Flower Tales-Torenia

“Let us dance in the sun, wearing wild flowers in our hair…”   

~Susan Polis Schutz

 

With winter deeply snuggled in for the foreseeable future, I am thinking of spring thaw and summer heat.  And in that spirit, I recently started some early seeds in my basement grow station; specifically pansies, snapdragons and Torenia.  The seed starting got me thinking about flowers, and the fact that I haven’t written a plant profile in a while.  So I thought I would share with you another of favorite container plants.

I first saw Torenia at a local nursery one year when I was looking for a different container flower that would grow in shade.  I planted a few, and a love affair ensued.  I found seed the next year, and grew my own although they were not as lush as those from the nursery.  But I learned a lot about growing my own, so I am ready to try again as my local nurseries do not regularly sell these wonderful flowers.

Also known by their common names, Wishbone Flower, Bluewings or Clown Flower, Torenia fournieri is classified in the family Linderniaceae. You can see by the picture above how they came to be called Wishbone Flowers, with their united stamens resembling a wishbone.  And it is said these brightly colored flowers resemble the face of a clown.  They are native to Asia and Africa where they are usually in shades of blue, but through hybridizing now come in a myriad of colors, from white to yellow to violet and purple.

These profusely blooming, snap dragon-like flowers form a mound of blooms up to a foot tall that spill over, beautifully, in containers. They require very little deadheading or maintenance, and bloom nonstop until the first hard frost.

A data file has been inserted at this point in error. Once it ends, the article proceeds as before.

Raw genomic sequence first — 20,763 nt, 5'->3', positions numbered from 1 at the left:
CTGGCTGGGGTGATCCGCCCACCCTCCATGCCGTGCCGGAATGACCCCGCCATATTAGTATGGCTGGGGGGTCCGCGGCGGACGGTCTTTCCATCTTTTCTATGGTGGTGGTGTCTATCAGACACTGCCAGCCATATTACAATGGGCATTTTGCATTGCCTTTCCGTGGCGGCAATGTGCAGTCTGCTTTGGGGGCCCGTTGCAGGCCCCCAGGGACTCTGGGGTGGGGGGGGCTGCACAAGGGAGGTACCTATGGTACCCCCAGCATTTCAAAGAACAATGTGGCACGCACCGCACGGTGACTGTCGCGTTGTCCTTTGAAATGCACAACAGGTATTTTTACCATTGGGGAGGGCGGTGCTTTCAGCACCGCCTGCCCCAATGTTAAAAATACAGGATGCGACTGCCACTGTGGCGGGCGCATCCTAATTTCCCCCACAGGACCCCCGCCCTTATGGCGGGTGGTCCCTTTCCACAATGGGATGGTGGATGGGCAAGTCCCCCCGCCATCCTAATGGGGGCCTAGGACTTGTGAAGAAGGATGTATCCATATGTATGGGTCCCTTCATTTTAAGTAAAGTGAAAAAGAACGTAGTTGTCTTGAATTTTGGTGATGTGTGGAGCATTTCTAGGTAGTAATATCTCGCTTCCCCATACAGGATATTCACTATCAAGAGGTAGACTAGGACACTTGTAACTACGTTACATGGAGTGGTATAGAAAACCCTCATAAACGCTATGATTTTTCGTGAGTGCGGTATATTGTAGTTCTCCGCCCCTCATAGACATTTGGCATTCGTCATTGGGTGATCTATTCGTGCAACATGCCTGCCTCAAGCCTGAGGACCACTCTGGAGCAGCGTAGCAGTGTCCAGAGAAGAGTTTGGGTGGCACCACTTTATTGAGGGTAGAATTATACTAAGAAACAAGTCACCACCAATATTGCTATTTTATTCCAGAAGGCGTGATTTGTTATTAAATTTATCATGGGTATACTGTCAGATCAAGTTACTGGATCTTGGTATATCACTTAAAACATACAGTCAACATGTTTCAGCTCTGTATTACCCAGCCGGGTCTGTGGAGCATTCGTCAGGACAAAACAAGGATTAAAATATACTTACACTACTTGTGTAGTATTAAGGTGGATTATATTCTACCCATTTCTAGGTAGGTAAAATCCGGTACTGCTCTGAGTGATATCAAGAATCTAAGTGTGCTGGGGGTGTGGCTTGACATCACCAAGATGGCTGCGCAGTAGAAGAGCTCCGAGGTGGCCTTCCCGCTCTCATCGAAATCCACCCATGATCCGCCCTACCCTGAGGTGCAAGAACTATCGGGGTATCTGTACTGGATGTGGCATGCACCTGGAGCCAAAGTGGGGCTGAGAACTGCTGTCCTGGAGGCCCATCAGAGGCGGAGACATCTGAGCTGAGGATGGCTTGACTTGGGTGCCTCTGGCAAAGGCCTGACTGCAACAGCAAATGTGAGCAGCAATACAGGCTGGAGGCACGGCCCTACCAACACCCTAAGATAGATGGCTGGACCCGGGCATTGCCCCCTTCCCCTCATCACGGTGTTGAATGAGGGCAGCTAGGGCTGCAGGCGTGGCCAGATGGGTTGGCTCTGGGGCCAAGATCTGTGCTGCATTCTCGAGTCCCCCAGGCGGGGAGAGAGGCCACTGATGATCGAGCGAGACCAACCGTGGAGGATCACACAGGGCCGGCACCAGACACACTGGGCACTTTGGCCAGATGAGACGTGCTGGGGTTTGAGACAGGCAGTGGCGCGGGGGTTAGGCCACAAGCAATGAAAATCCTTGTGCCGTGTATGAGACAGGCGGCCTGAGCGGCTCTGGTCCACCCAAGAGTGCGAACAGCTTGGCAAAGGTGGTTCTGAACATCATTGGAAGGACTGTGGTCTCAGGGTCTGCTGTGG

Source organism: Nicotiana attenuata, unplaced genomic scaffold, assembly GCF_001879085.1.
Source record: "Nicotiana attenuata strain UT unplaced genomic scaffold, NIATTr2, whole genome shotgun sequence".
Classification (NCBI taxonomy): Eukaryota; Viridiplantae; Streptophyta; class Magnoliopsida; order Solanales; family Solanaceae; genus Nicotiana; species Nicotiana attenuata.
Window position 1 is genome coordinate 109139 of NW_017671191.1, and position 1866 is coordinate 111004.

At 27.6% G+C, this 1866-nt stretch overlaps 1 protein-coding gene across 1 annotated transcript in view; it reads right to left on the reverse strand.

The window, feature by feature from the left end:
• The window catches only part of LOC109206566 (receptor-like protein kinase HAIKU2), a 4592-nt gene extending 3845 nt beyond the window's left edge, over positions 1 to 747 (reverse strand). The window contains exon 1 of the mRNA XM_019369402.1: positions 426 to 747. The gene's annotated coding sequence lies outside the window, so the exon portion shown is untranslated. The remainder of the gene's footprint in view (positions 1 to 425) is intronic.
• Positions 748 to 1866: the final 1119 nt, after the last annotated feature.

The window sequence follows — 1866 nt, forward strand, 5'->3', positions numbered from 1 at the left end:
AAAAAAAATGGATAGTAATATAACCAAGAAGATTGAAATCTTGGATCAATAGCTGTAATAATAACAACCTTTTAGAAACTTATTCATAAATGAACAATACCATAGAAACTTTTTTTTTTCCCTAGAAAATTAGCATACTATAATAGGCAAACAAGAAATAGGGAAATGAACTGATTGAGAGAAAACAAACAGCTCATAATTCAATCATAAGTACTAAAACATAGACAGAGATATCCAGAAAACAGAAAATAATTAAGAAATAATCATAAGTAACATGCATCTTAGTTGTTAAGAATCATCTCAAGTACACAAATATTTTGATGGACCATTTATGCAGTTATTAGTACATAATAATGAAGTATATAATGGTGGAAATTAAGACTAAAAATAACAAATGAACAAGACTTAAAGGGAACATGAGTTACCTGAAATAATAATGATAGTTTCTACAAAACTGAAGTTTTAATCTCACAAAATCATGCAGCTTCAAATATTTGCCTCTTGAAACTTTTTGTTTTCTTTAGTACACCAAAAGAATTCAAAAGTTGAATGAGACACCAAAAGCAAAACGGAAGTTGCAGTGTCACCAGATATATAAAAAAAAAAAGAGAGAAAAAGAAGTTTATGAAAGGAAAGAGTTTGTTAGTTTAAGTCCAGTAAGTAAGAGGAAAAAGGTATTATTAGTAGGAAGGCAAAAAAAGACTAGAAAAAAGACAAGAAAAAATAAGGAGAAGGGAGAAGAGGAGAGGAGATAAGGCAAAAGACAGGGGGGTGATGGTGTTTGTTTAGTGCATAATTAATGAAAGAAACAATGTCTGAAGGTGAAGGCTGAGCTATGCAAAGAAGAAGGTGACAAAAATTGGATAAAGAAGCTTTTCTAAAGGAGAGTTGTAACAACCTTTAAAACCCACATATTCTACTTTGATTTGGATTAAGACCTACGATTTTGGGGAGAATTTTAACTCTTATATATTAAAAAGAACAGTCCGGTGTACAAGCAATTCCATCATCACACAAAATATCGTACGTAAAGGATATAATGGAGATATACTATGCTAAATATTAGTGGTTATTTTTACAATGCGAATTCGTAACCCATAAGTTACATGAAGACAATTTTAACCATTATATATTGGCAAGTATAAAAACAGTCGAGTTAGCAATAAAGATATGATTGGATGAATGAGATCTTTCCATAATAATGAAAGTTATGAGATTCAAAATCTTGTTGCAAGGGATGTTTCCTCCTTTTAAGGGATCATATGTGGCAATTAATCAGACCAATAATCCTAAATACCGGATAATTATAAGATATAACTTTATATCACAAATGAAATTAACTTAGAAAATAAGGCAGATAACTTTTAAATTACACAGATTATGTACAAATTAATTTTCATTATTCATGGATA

Growing Conditions

Torenia are considered an annual in most of the United States, but can be grown as a perennial in zones 10 and 11.  In hot climates they prefer more shade, so they do well in my shaded areas in summer.  They do need a rich, moist, well-drained soil, and do not like to left standing in water so they are not a good drought tolerant plant. 

They grow best in containers or hanging baskets.  As they do not like to dry out, mulching them is a good idea to keep them moist and cool.  You can pinch them back to promote a bushier growth, but I have not found that necessary.  Because they are heavy bloomers, you’ll want to fertilize them every 2-3 weeks.

Torenia are virtually problem free as long as they have good circulation and the container drains freely.  Otherwise you might see some powdery mildew and root rot. Pollinators and hummingbirds love these flowers, and I have not seen other critters nibbling on them.  But we shall see as my newer resident rabbits seem to eat anything.

 

  

Propagation

If you want to start your Torenia from seed, it is recommended you give them 6-8 weeks, before the last frost date, to germinate and grow.  I actually give mine about 12 weeks as I have found them to grow slowly. And they can take a week or two to germinate.